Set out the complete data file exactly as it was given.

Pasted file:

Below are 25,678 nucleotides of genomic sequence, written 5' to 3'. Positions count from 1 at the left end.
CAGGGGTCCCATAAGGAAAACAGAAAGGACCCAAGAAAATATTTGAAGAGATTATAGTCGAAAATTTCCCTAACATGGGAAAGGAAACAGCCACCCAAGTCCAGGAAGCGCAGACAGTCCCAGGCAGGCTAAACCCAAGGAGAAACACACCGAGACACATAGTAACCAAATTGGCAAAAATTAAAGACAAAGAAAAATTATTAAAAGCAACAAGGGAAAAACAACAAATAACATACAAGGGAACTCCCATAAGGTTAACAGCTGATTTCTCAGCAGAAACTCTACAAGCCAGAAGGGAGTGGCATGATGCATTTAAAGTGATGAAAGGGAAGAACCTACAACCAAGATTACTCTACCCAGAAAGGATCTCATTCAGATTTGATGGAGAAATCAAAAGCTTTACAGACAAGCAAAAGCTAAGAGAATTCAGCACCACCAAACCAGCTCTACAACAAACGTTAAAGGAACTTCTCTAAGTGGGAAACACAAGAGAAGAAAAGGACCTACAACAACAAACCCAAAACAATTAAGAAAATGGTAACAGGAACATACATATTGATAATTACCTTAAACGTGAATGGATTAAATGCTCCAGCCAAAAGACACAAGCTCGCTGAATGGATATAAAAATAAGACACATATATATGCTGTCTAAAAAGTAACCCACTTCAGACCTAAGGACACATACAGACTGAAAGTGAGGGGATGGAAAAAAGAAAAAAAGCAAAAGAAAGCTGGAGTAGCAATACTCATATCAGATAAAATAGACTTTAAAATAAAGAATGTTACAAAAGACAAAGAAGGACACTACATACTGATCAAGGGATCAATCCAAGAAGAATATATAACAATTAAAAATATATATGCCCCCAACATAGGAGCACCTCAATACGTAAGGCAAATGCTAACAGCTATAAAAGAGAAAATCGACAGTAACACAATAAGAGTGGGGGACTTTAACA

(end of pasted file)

Below are 25,678 nucleotides of genomic sequence, written 5' to 3'. Positions count from 1 at the left end.
CAGGGGTCCCATAAGGAAAACAGAAAGGACCCAAGAAAATATTTGAAGAGATTATAGTCGAAAATTTCCCTAACATGGGAAAGGAAACAGCCACCCAAGTCCAGGAAGCGCAGACAGTCCCAGGCAGGCTAAACCCAAGGAGAAACACACCGAGACACATAGTAACCAAATTGGCAAAAATTAAAGACAAAGAAAAATTATTAAAAGCAACAAGGGAAAAACAACAAATAACATACAAGGGAACTCCCATAAGGTTAACAGCTGATTTCTCAGCAGAAACTCTACAAGCCAGAAGGGAGTGGCATGATGCATTTAAAGTGATGAAAGGGAAGAACCTACAACCAAGATTACTCTACCCAGAAAGGATCTCATTCAGATTTGATGGAGAAATCAAAAGCTTTACAGACAAGCAAAAGCTAAGAGAATTCAGCACCACCAAACCAGCTCTACAACAAACGTTAAAGGAACTTCTCTAAGTGGGAAACACAAGAGAAGAAAAGGACCTACAACAACAAACCCAAAACAATTAAGAAAATGGTAACAGGAACATACATATTGATAATTACCTTAAACGTGAATGGATTAAATGCTCCAGCCAAAAGACACAAGCTCGCTGAATGGATATAAAAATAAGACACATATATATGCTGTCTAAAAAGTAACCCACTTCAGACCTAAGGACACATACAGACTGAAAGTGAGGGGATGGAAAAAAGAAAAAAAGCAAAAGAAAGCTGGAGTAGCAATACTCATATCAGATAAAATAGACTTTAAAATAAAGAATGTTACAAAAGACAAAGAAGGACACTACATACTGATCAAGGGATCAATCCAAGAAGAATATATAACAATTAAAAATATATATGCCCCCAACATAGGAGCACCTCAATACGTAAGGCAAATGCTAACAGCTATAAAAGAGAAAATCGACAGTAACACAATAAGAGTGGGGGACTTTAACA